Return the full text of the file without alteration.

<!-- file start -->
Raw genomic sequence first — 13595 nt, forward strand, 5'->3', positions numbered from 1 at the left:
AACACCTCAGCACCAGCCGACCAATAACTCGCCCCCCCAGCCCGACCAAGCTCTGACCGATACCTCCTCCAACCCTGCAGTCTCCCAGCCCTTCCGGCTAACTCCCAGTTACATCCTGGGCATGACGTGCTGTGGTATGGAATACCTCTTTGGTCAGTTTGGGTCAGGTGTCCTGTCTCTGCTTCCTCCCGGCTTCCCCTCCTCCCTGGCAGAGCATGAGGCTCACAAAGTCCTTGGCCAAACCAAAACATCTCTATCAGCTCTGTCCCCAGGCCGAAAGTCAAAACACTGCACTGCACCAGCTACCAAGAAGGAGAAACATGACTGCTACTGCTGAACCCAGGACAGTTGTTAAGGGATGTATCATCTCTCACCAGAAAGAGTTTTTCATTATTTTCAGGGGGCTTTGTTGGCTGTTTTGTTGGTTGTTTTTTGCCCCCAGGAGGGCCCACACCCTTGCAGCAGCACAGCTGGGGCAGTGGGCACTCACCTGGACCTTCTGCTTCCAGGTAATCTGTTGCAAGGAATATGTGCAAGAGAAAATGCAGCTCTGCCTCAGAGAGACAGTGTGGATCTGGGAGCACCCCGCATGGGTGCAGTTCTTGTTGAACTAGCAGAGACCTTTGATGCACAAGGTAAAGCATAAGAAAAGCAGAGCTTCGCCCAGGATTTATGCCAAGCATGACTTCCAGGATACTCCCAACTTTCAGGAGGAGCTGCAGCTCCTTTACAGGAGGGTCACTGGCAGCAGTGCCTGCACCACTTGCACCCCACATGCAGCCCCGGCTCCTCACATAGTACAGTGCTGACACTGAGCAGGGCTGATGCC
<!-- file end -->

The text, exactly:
Raw genomic sequence first — 13595 nt, forward strand, 5'->3', positions numbered from 1 at the left:
AACACCTCAGCACCAGCCGACCAATAACTCGCCCCCCCAGCCCGACCAAGCTCTGACCGATACCTCCTCCAACCCTGCAGTCTCCCAGCCCTTCCGGCTAACTCCCAGTTACATCCTGGGCATGACGTGCTGTGGTATGGAATACCTCTTTGGTCAGTTTGGGTCAGGTGTCCTGTCTCTGCTTCCTCCCGGCTTCCCCTCCTCCCTGGCAGAGCATGAGGCTCACAAAGTCCTTGGCCAAACCAAAACATCTCTATCAGCTCTGTCCCCAGGCCGAAAGTCAAAACACTGCACTGCACCAGCTACCAAGAAGGAGAAACATGACTGCTACTGCTGAACCCAGGACAGTTGTTAAGGGATGTATCATCTCTCACCAGAAAGAGTTTTTCATTATTTTCAGGGGGCTTTGTTGGCTGTTTTGTTGGTTGTTTTTTGCCCCCAGGAGGGCCCACACCCTTGCAGCAGCACAGCTGGGGCAGTGGGCACTCACCTGGACCTTCTGCTTCCAGGTAATCTGTTGCAAGGAATATGTGCAAGAGAAAATGCAGCTCTGCCTCAGAGAGACAGTGTGGATCTGGGAGCACCCCGCATGGGTGCAGTTCTTGTTGAACTAGCAGAGACCTTTGATGCACAAGGTAAAGCATAAGAAAAGCAGAGCTTCGCCCAGGATTTATGCCAAGCATGACTTCCAGGATACTCCCAACTTTCAGGAGGAGCTGCAGCTCCTTTACAGGAGGGTCACTGGCAGCAGTGCCTGCACCACTTGCACCCCACATGCAGCCCCGGCTCCTCACATAGTACAGTGCTGACACTGAGCAGGGCTGATGCC